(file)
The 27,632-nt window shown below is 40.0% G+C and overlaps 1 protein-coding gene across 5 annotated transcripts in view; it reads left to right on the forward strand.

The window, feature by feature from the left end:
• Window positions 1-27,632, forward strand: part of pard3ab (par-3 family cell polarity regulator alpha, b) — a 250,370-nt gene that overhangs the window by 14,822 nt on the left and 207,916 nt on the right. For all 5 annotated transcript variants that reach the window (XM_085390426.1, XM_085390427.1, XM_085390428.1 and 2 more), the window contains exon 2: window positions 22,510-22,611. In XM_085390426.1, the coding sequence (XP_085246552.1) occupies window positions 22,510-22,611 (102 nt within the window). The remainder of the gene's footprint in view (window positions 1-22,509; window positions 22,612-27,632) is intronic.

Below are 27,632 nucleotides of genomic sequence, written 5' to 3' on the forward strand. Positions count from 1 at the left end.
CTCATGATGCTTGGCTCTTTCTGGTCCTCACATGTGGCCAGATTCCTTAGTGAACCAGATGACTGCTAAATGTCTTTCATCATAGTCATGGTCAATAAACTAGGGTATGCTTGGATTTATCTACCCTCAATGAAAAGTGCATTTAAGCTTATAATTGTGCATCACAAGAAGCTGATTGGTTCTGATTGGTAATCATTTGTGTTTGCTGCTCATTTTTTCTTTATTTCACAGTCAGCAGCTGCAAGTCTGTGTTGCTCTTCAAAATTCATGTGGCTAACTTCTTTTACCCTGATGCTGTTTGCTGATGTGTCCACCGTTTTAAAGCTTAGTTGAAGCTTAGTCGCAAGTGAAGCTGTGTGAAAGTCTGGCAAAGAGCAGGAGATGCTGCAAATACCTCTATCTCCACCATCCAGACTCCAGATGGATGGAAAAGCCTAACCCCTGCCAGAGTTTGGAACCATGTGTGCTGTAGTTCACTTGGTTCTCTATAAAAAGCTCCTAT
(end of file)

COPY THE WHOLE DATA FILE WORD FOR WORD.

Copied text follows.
The 27,632-nt window shown below is 40.0% G+C and overlaps 1 protein-coding gene across 5 annotated transcripts in view; it reads left to right on the forward strand.

The window, feature by feature from the left end:
• Window positions 1-27,632, forward strand: part of pard3ab (par-3 family cell polarity regulator alpha, b) — a 250,370-nt gene that overhangs the window by 14,822 nt on the left and 207,916 nt on the right. For all 5 annotated transcript variants that reach the window (XM_085390426.1, XM_085390427.1, XM_085390428.1 and 2 more), the window contains exon 2: window positions 22,510-22,611. In XM_085390426.1, the coding sequence (XP_085246552.1) occupies window positions 22,510-22,611 (102 nt within the window). The remainder of the gene's footprint in view (window positions 1-22,509; window positions 22,612-27,632) is intronic.

Below are 27,632 nucleotides of genomic sequence, written 5' to 3' on the forward strand. Positions count from 1 at the left end.
CTCATGATGCTTGGCTCTTTCTGGTCCTCACATGTGGCCAGATTCCTTAGTGAACCAGATGACTGCTAAATGTCTTTCATCATAGTCATGGTCAATAAACTAGGGTATGCTTGGATTTATCTACCCTCAATGAAAAGTGCATTTAAGCTTATAATTGTGCATCACAAGAAGCTGATTGGTTCTGATTGGTAATCATTTGTGTTTGCTGCTCATTTTTTCTTTATTTCACAGTCAGCAGCTGCAAGTCTGTGTTGCTCTTCAAAATTCATGTGGCTAACTTCTTTTACCCTGATGCTGTTTGCTGATGTGTCCACCGTTTTAAAGCTTAGTTGAAGCTTAGTCGCAAGTGAAGCTGTGTGAAAGTCTGGCAAAGAGCAGGAGATGCTGCAAATACCTCTATCTCCACCATCCAGACTCCAGATGGATGGAAAAGCCTAACCCCTGCCAGAGTTTGGAACCATGTGTGCTGTAGTTCACTTGGTTCTCTATAAAAAGCTCCTAT